Ordering Sherman to destroy Jackson's heavy industry and rail facilities, Grant turned west, roughly following the Southern Mississippi Railroad to Bolton, and 16 May fought the climactic combat of his field campaign, the Battle Of Champion's Hill. With the largest force he had yet gathered to oppose Grant, Pemberton nevertheless took a beating there and pulled his army into the defenses of Vicksburg. In a delaying battle at Big Black River Bridge, 17 May, Confederates crossed the Big Black, destroying their river crossings behind them. Undeterred, Federals threw up their own bridges and continued pursuit the next day.

Approaching from the east and northeast, McClernand's, McPherson's, and Sherman's corps neared the Vicksburg defenses 1 8 May, Sherman's veering north to take the hills overlooking the Yazoo River. Possession of these heights assured Grant's reinforcement and supply from the North. The next day Federals made the failed first assault on Vicksburg. The second assault, 22 May, was a disaster for Union forces, showed the strength of the miles of Confederate works arching east around the city, and convinced Grant that Pemberton could only be defeated in a protracted siege.

The siege of Vicksburg began with the repulse of the 22 May assault and lasted until 4 July 1 863. As the siege progressed, Pemberton's 20,000-man garrison was reduced by disease and starvation, and the city's residents were forced to seek the refuge of caves and bombproofs in the surrounding hillsides, Hunger and daily bombardments by Grant's forces and Porter's gunboats compelled Pemberton to ask for surrender terms 3 July. Grant offered none, but on the garrison's capitulation immediately paroled the bulk of the force. Many of these same men would later oppose him at Chattanooga.

Pemberton's surrender ended the Vicksburg Campaign. But during the siege, to the east Johnston had raised a 31,000 man force in the Jackson area. On 4 July, as Confederates were being paroled, Sherman moved his force to oppose this new threat. Sherman's march would result in the Siege of Jackson. Source: "Historical Times Encyclopedia of the Civil War" edited by Patricia L. Faust

The Gettysburg Campaign

JUNE 1863

Following his victory at Chancellorsville in May, 1863, General Lee received approval from his government to invade the north. Lee hoped an invasion would fuel the northern peace movement and, at least, disrupt the Union war effort. After the death of Stonewall Jackson, Lee's Army of Northern Virginia, 75,000-strong, had been reorganized into three army corps under Longstreet, Ewell, and A.P. Hill, with a cavalry division under J.E.B. Stuart. On June 3, advance troops of the Confederate army left their camps near Fredericksburg and marched west toward the Shenandoah Valley.

The 95,000-strong Federal Army of the Potomac, under General Hooker, was initially uncertain of Lee's intentions. On June 9, Hooker ordered cavalry general Alfred Pleasonton to conduct a reconnaissance with 11,000 men across the Rappahannock River toward Brandy Station. Pleasonton ran into Stuart's cavalry, and the largest cavalry battle of the war ensued. The result was a standoff, but the Federals were now alerted to the Confederate army's movements.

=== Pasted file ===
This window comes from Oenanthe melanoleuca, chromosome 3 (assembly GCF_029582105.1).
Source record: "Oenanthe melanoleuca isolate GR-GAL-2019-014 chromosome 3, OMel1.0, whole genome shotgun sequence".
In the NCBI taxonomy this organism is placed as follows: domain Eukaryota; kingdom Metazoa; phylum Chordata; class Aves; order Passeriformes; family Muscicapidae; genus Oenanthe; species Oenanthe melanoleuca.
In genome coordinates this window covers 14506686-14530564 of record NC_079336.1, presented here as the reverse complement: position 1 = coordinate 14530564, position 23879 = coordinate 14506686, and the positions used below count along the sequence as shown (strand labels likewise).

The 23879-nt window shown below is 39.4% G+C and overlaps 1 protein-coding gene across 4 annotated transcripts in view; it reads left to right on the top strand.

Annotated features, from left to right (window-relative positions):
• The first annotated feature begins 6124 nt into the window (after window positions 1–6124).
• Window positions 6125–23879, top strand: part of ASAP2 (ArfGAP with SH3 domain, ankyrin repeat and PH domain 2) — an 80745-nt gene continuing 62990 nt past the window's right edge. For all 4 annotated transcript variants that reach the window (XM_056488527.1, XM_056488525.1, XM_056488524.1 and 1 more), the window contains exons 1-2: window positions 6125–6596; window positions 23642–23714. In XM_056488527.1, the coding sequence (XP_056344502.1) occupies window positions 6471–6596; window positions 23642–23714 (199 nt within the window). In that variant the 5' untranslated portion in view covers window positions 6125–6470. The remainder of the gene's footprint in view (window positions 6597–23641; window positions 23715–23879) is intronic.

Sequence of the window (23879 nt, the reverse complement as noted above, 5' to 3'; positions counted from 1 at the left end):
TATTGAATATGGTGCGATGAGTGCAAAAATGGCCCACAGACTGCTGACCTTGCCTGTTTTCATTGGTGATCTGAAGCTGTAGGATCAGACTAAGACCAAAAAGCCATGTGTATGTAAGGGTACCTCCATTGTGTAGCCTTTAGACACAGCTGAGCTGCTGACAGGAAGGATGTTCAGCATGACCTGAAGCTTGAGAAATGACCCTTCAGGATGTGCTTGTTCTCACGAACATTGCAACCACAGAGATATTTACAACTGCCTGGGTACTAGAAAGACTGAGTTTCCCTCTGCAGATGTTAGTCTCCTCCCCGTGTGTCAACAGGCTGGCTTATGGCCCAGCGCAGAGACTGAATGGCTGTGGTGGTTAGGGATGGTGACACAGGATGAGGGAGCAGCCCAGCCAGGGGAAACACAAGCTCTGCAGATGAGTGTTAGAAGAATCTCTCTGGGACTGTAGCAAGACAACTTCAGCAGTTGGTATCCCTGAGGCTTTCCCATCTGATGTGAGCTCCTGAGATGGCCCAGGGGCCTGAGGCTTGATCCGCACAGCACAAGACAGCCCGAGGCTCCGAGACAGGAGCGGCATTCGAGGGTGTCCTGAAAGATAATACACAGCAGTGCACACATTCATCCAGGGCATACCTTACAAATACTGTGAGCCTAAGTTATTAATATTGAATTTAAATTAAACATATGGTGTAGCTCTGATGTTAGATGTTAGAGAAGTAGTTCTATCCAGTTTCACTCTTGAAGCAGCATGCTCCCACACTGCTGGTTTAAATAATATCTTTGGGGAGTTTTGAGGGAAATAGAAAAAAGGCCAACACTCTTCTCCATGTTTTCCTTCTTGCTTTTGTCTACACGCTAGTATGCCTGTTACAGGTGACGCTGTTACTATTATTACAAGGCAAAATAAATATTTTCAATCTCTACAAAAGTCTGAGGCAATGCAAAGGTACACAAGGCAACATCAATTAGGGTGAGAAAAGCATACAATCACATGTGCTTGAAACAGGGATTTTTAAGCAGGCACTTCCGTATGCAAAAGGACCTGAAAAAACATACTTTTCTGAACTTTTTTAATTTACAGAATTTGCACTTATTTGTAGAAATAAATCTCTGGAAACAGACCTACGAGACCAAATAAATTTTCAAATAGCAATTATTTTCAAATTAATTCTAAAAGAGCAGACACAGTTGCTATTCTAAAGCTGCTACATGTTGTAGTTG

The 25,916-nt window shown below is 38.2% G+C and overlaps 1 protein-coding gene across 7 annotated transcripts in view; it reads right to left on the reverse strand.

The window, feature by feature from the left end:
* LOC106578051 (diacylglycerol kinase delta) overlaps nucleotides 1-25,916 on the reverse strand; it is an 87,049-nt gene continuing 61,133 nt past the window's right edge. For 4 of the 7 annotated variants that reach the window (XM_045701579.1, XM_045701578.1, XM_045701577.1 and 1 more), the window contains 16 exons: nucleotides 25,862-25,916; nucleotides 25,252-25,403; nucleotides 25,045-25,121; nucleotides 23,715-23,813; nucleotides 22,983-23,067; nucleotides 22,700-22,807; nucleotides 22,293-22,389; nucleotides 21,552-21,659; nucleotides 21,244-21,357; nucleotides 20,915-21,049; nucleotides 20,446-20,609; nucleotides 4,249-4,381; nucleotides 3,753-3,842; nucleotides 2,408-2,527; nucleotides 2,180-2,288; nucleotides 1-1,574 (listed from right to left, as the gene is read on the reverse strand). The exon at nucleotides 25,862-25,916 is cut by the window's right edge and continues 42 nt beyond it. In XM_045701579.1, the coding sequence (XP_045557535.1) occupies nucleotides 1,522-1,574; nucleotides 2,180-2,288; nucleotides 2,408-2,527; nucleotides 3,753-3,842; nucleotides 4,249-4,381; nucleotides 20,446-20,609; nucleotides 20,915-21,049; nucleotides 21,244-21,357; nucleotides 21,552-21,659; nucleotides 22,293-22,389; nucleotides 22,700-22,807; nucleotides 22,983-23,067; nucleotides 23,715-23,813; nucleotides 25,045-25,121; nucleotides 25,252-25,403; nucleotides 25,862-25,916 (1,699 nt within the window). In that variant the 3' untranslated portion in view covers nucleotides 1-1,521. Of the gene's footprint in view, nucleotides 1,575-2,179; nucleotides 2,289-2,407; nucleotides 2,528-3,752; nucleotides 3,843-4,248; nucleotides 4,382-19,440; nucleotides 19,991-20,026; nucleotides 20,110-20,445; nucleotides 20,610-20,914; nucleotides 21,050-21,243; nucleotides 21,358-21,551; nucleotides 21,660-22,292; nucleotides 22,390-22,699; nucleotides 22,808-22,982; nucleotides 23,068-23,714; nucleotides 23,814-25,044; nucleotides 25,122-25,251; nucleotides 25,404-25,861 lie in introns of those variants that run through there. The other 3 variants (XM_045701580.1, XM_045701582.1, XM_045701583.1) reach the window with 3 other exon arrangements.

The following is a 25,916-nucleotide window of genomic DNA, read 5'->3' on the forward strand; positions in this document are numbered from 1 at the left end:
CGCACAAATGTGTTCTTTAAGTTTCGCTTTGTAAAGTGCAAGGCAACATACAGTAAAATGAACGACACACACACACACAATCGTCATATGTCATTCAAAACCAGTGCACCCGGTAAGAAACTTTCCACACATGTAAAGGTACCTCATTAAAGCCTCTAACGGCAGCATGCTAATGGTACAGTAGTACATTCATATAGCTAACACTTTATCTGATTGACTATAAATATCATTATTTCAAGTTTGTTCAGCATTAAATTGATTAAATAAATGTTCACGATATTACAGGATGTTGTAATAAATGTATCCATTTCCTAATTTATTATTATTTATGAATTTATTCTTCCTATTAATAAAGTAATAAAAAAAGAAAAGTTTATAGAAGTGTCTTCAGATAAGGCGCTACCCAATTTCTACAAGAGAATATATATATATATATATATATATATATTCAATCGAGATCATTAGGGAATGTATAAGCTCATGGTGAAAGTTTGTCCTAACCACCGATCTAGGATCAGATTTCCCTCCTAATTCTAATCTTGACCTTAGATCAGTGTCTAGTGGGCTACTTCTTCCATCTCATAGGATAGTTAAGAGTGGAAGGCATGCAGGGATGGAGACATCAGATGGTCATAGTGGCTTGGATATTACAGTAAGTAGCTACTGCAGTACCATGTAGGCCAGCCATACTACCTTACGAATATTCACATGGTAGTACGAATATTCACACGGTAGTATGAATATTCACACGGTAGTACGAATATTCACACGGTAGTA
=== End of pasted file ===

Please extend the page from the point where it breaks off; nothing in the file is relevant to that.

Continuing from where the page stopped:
By June 13, elements of Ewell's corps appeared before Winchester. On the same day, Hooker with-drew the Army of the Potomac from the Rappahannock and ordered it north. On June 14-15, Ewell attacked the 9,000-strong Federal garrison at Winchester and defeated it, inflicting heavy losses and capturing much valuable war material.

After Winchester, Lee's army moved unchecked into the Cumberland Valley of Pennsylvania. On June 25, Lee agreed to Stuart's plan to take three brigades of cavalry across the Potomac cast of the Blue Ridge Mountains, and cut across the rear of the Federal army. Stuart's march encountered frequent delays and detours and an increasingly aggressive Federal cavalry, and was unable to rejoin Lee until July 2.

By June 28, Longstreet and Hill's corps were at Chambersburg. Divisions of Ewell's corps had crossed the mountains to York and Carlisle, and were preparing to move against Harrisburg. However, Lee learned on this day that the Federal army was at Frederick, and that Hooker had been replaced by General Meade. Lee decided to bring his entire army east of the mountains and offer battle. At the same time, Meade moved his army north. By June 30, both armies were converging upon Gettysburg and the battle, which would be the turning point of the war, was set to commence.

JULY 1 1863

After the discovery on June 30 that Gettysburg was occupied by Brigadier General John Buford's division of Federal cavalry, the Confederates on July 1 sent the divisions of Major General Henry Heth and Major General William Pender of Hill's Corps, down the Chambersburg Road to drive Buford away and occupy Gettysburg.

The battle began at 5.30 a.m., when shots were exchanged over Marsh Creek. In the face of Buford's resistance, Heth pushed on cautiously until he reached a point about two miles west of Gettysburg. Here he deployed two brigades in line, and pressed ahead; it was nearly 10 a.m. Federal General John F. Reynolds, commanding I Corps, arrived on the field at this point, and determined to engage Herb. He ordered I Corps and Major General Oliver 0. Howard's XI Corps to march to Gettysburg.